This partly reflects the emergence of more manufacturers in China, raising price competition to bring down prices by about 40 per cent in the past three years. This has been coupled with a move to develop machines that can be effective in lower wind speed areas, with larger rotor diameters and higher efficiencies. There has also been an increase in the average size of wind turbines being supplied.
Forecast to 2016 and beyond
In many ways it is becoming increasingly difficult to forecast the likely developments with confidence. The political will that had propelled growth has now cooled in many parts of the world. Almost everywhere the economic situation is much weaker. However, the industry is now larger, and with scale comes, to some extent, more predictability.
Looking at the market country-by-country and assessing a range of factors – and, in particular, support mechanisms – the report forecasts growth of 3.6 per cent in 2012, of about 10 per cent in subsequent years, and, possibly, of nearer 20 per cent in 2016. This would more than double existing installed capacity and see it at 510 GW by the end of 2016, when wind power should meet about 4.4 per cent of global electricity demand.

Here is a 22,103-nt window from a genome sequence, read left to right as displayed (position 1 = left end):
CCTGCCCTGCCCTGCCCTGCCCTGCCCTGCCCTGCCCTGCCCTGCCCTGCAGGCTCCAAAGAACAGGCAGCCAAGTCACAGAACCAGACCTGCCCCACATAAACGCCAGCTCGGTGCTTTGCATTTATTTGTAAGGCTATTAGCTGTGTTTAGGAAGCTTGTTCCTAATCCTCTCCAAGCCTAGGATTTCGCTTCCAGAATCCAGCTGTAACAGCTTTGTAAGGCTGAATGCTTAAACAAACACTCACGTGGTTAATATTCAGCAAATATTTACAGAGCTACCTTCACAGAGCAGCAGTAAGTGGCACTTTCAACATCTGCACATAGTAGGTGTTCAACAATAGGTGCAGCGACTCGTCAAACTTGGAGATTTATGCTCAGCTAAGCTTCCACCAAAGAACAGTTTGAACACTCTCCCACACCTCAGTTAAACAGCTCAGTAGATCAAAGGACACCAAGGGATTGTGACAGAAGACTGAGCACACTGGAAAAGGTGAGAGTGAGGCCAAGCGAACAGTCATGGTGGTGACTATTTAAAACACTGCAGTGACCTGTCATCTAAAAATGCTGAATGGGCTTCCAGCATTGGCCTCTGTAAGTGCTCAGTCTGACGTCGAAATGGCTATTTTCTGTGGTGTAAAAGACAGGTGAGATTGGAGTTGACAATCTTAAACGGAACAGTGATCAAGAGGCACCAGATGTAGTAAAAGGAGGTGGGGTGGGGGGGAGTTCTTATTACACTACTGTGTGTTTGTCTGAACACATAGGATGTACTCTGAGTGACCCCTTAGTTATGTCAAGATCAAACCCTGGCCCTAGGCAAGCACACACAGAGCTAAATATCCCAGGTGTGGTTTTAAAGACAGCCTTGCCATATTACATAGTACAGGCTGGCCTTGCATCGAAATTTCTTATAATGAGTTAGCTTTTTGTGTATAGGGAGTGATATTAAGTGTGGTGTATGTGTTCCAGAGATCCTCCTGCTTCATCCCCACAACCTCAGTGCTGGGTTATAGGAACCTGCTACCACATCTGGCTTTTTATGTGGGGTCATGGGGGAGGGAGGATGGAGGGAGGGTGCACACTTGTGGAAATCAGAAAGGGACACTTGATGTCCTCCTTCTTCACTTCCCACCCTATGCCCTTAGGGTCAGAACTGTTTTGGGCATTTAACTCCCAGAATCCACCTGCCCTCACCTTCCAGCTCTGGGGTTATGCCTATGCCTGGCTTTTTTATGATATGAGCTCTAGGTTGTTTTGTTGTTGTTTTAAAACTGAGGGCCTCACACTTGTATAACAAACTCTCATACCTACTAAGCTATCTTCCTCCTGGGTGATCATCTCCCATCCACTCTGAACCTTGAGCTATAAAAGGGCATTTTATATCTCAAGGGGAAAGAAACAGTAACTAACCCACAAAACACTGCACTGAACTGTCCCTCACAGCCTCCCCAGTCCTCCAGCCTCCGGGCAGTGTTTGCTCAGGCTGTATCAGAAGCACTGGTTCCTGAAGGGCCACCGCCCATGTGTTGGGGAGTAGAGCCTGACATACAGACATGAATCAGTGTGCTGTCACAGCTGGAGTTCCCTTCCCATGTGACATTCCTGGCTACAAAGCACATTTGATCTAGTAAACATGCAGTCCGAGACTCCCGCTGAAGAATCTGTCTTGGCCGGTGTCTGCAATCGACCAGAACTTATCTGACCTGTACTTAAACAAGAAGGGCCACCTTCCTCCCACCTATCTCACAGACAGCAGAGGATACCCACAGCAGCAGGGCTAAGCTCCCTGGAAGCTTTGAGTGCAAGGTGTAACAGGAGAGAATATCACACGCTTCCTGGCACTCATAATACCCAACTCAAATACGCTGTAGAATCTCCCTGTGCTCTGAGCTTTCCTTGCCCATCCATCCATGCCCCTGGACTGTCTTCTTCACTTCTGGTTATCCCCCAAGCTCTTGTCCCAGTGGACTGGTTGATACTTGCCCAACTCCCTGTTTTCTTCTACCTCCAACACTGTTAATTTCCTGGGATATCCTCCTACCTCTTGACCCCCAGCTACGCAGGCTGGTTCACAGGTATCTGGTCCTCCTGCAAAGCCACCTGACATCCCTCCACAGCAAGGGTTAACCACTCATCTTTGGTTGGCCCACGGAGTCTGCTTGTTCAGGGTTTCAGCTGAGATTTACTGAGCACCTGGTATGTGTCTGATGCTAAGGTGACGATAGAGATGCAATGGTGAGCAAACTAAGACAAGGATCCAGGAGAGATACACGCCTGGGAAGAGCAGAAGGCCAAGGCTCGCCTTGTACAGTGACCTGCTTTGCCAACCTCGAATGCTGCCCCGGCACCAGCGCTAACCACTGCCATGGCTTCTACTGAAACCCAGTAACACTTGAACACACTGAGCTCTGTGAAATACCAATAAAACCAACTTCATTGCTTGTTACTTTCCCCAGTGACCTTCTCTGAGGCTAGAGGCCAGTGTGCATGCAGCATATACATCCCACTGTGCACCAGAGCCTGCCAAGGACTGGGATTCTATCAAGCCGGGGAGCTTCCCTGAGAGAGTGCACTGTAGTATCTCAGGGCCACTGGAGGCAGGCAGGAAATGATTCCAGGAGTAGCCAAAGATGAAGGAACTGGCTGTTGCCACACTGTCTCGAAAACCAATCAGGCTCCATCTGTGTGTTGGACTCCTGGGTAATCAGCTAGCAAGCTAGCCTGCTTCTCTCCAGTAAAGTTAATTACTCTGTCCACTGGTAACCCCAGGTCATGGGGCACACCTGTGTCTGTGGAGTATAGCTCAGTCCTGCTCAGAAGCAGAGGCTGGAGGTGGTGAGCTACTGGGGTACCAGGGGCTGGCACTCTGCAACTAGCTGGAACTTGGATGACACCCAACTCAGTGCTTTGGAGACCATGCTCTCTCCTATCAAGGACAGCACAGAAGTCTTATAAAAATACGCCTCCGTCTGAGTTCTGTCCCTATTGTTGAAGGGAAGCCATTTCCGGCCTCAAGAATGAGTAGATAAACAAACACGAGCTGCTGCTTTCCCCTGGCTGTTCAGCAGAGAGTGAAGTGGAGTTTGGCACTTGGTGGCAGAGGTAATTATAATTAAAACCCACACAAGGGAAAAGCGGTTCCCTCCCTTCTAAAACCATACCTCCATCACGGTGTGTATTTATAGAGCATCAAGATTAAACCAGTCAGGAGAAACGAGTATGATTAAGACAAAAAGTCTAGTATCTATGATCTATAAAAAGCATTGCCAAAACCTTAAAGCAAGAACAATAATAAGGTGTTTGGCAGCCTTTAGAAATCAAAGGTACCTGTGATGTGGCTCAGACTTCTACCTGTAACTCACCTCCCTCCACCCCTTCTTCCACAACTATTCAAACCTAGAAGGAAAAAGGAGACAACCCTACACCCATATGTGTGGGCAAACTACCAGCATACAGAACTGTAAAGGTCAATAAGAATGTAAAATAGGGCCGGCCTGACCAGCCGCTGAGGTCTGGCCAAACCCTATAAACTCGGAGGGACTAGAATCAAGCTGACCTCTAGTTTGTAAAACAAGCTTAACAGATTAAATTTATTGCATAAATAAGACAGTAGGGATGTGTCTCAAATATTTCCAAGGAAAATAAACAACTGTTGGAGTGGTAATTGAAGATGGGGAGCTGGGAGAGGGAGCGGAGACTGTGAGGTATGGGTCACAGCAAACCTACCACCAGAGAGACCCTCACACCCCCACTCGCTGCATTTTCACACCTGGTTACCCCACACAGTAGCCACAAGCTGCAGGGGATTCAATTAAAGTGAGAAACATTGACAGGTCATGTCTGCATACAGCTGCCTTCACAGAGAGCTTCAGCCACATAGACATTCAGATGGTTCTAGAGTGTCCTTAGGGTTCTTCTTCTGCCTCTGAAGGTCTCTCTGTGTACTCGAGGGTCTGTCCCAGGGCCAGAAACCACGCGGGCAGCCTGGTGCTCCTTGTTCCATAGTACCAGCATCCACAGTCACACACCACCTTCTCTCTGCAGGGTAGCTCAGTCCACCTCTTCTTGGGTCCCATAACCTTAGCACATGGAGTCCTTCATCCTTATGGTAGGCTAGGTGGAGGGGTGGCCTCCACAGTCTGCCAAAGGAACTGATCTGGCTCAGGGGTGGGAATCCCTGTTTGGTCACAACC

If these forecasts are accurate, two other important signs of the industry’s maturity could be apparent. First, these growth rates are steadier and more sustainable. While national policies will affect growth in individual countries, sometimes quite dramatically, the number and range of markets should afford significantly more stability worldwide.
Above all, however, the industry is now at a scale where the amount of electricity it is providing is unarguably more than just a politically convenient token, an almost invisible slice of a global pie chart for which there are ready substitutes. Real maturity comes from supplying in a significant quantity and at an economic price, something for which there is real, lasting demand – and that is even without mentioning other key factors, such as wind power’s very low emissions and lack of fuel costs.